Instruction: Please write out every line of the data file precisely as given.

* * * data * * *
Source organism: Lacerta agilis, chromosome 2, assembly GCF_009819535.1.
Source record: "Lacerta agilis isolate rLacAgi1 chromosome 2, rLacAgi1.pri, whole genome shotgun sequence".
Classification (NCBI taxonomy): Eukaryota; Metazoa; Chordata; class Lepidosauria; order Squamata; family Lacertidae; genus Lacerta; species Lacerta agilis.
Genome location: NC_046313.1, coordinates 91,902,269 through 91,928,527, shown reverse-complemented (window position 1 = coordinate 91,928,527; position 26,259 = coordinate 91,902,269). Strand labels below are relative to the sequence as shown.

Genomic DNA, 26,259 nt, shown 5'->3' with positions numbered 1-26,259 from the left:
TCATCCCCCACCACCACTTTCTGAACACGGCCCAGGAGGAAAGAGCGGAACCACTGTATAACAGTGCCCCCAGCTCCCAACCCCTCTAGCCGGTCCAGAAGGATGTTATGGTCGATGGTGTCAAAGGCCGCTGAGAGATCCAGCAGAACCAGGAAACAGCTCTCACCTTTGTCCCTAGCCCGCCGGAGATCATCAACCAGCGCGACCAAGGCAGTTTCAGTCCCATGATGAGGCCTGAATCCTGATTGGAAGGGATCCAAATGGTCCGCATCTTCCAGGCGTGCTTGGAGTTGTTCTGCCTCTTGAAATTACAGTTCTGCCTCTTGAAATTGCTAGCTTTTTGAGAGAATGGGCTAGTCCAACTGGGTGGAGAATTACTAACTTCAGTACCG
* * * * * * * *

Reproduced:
Source organism: Lacerta agilis, chromosome 2, assembly GCF_009819535.1.
Source record: "Lacerta agilis isolate rLacAgi1 chromosome 2, rLacAgi1.pri, whole genome shotgun sequence".
Classification (NCBI taxonomy): Eukaryota; Metazoa; Chordata; class Lepidosauria; order Squamata; family Lacertidae; genus Lacerta; species Lacerta agilis.
Genome location: NC_046313.1, coordinates 91,902,269 through 91,928,527, shown reverse-complemented (window position 1 = coordinate 91,928,527; position 26,259 = coordinate 91,902,269). Strand labels below are relative to the sequence as shown.

Genomic DNA, 26,259 nt, shown 5'->3' with positions numbered 1-26,259 from the left:
TCATCCCCCACCACCACTTTCTGAACACGGCCCAGGAGGAAAGAGCGGAACCACTGTATAACAGTGCCCCCAGCTCCCAACCCCTCTAGCCGGTCCAGAAGGATGTTATGGTCGATGGTGTCAAAGGCCGCTGAGAGATCCAGCAGAACCAGGAAACAGCTCTCACCTTTGTCCCTAGCCCGCCGGAGATCATCAACCAGCGCGACCAAGGCAGTTTCAGTCCCATGATGAGGCCTGAATCCTGATTGGAAGGGATCCAAATGGTCCGCATCTTCCAGGCGTGCTTGGAGTTGTTCTGCCTCTTGAAATTACAGTTCTGCCTCTTGAAATTGCTAGCTTTTTGAGAGAATGGGCTAGTCCAACTGGGTGGAGAATTACTAACTTCAGTACCG